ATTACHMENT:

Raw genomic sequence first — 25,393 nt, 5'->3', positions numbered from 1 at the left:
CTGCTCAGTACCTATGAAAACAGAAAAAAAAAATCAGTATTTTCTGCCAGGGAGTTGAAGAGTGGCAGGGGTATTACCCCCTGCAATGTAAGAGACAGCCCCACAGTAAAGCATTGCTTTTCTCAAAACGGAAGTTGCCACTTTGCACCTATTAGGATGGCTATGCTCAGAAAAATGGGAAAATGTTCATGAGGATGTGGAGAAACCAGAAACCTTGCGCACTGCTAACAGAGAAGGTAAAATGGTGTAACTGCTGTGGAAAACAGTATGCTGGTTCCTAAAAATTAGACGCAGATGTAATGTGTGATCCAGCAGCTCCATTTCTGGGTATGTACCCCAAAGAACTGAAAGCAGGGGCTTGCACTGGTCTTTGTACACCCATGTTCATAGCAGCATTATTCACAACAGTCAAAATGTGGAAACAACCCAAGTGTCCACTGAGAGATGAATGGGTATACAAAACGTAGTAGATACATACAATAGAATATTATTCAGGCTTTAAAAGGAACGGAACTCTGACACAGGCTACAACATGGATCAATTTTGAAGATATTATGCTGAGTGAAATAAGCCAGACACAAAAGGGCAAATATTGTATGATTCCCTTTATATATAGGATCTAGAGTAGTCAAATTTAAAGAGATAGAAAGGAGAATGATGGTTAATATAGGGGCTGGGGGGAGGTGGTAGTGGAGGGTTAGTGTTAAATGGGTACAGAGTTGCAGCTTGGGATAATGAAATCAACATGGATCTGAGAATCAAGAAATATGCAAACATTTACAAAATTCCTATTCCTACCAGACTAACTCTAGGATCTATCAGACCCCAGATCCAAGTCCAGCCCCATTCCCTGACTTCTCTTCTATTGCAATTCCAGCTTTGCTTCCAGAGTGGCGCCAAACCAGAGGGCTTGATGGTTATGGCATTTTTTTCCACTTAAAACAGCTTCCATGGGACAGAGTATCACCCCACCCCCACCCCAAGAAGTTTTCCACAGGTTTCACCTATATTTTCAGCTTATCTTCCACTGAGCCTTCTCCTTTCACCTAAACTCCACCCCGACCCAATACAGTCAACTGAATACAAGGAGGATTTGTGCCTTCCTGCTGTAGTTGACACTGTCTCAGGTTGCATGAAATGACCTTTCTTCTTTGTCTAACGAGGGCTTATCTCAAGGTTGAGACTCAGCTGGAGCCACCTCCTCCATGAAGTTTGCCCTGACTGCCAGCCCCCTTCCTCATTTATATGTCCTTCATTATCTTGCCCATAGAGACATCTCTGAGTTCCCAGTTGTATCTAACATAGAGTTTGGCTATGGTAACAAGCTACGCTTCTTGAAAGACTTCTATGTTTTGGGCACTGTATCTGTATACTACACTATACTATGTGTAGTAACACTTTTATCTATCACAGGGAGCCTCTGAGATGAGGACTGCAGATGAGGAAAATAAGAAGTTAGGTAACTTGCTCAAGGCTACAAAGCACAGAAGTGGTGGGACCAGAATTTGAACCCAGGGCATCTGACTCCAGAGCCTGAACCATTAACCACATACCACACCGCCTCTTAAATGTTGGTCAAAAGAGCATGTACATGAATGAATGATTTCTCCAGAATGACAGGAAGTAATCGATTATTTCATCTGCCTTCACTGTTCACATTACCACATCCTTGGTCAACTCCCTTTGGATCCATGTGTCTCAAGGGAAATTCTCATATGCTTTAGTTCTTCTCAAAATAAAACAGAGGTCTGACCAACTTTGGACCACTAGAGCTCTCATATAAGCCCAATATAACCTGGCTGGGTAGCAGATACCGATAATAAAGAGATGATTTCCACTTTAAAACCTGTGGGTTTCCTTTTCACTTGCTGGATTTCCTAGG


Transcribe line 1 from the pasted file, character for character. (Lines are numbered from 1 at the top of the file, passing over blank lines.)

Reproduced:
Raw genomic sequence first — 25,393 nt, 5'->3', positions numbered from 1 at the left: